Puzzling pictures: Fort Benton photographer pieces together Mont - KXLF.com | Continuous News | Butte, Montana

Puzzling pictures: Fort Benton photographer pieces together Montana landmarks

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A deputy sheriff in Chouteau County is using the majesty of Montana to put the pieces together for his successful business.

Eric Visocan is the owner of Burnt Image Photography and he found his love for photography on a family trip to Glacier in 2009. 

A few years later, when the Raynesford native got serious about photography, his passion for taking pictures took a puzzling turn.

"I really need to find a way to diversify myself and do something different than everybody else is doing,” Visocan said. “So that's kind of when I came up with the idea of jigsaw puzzles."

His creative eye has captured everything from farm tractors to the Treasure State's most iconic landmarks, unforgettable images that run the gamut.

"I've put hundreds and hundreds of different images on puzzles,” Visocan said. “They go from tractors to old barns, old schoolhouses, old bridges. The bridge we're on right now is one my top selling shots."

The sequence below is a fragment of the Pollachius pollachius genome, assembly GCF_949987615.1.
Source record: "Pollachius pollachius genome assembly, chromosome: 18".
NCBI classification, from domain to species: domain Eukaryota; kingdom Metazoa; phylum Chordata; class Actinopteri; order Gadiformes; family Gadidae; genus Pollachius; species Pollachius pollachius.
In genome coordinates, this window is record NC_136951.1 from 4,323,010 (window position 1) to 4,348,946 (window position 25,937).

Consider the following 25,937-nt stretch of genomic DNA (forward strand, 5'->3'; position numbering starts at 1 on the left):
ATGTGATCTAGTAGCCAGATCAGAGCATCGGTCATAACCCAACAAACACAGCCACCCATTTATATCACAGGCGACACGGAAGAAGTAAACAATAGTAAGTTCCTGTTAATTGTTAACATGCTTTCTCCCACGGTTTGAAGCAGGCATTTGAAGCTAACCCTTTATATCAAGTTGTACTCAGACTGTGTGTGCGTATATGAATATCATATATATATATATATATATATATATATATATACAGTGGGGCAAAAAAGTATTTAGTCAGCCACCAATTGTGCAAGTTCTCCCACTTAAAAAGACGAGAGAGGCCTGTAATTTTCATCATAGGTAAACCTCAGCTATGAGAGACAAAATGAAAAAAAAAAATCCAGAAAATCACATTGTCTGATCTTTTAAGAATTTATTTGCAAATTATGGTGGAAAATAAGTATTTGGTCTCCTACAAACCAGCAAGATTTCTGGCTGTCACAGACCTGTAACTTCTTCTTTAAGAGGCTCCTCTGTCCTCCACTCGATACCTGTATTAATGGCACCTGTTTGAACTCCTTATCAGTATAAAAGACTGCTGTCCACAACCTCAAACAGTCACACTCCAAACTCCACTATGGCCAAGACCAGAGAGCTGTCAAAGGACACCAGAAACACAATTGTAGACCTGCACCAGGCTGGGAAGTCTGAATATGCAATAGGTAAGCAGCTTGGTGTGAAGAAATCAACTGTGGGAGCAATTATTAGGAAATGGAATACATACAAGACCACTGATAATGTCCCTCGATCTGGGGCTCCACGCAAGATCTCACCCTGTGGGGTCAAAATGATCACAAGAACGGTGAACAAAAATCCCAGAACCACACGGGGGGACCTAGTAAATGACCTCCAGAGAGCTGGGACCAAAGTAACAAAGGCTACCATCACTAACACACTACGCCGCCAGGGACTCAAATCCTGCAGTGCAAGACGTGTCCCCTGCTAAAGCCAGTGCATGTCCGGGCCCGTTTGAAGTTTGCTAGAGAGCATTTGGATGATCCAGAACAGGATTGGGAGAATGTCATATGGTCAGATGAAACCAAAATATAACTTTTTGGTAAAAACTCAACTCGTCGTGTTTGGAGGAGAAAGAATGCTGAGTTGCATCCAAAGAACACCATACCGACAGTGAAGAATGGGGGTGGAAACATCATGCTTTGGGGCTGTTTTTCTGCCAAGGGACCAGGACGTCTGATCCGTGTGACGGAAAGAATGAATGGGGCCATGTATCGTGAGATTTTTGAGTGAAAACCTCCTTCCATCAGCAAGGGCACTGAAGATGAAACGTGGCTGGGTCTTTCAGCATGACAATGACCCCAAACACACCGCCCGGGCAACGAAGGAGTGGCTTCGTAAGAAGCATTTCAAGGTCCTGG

When it comes to getting a great shot, Eric said the right light makes all the difference.

"Every image that you see on a puzzle or that's I sell you'll notice its usually set right at sunrise or sunset," Visocan said.

He said it also takes patience and perseverance. One of his most memorable shots came one morning while camping after a windy night in the Hidden Lake area of the Bob Marshall Wilderness.

"I set up a tent and wind was blowing about 70 or 80 miles an hour,” Visocan said. “I mean I woke up and my tent was destroyed. Morning came and the sky was just full of like fire, that's the only way I can describe it, it looked like fire in the sky. I got out of my tent, looked into the mountains and they were just covered in pink. I mean it was just the most fantastic morning, but you really had to suffer to get the shot."

He mostly markets the finished product on his website or trade shows. Often times, his images hit home.

"So many people come up with a story about how their grandfather worked on that particular building or something," Visocan said. “They have some emotional connection to that piece."

He leaves his customers with a 504 piece memory of Montana and also a story.

"A real good friend of mine is a glass blower and his best piece of advice was if you can sell the  story, you can sell the art," Visocan said.

Eric’s Montana jigsaw puzzles are manufactured overseas. Right now, the puzzles are available at stores in Helena and Fort Benton and online.

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